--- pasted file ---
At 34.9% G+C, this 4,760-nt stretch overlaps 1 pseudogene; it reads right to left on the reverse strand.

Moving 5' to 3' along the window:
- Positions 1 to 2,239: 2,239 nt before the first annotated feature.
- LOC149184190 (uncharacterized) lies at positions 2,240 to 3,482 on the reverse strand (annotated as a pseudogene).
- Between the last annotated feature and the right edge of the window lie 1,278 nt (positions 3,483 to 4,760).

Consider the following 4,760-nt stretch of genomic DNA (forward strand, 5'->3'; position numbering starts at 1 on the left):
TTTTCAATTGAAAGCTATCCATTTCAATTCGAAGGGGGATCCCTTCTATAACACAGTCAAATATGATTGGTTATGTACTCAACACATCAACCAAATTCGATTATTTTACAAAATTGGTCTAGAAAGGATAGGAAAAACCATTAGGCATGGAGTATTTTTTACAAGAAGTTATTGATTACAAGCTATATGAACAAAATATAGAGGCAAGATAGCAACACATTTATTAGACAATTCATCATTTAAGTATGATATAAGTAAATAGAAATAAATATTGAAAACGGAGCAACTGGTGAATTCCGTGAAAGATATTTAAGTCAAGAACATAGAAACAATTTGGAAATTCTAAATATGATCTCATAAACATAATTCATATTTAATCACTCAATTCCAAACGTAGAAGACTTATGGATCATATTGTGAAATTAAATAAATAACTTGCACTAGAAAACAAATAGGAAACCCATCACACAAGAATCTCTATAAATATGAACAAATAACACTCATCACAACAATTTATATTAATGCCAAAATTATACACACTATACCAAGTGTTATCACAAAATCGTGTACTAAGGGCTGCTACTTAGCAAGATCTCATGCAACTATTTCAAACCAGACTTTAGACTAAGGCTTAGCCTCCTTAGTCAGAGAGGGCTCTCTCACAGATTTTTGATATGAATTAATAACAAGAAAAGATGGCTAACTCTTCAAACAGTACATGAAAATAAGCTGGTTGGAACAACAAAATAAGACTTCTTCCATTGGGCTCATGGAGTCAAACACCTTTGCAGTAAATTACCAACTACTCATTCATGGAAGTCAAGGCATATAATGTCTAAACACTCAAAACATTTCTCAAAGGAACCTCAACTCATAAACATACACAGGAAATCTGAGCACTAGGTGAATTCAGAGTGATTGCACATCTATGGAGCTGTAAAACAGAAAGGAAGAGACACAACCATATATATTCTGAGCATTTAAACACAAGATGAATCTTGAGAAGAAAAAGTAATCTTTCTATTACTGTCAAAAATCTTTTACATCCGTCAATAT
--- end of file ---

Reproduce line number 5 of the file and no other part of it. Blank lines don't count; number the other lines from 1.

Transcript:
- Between the last annotated feature and the right edge of the window lie 1,278 nt (positions 3,483 to 4,760).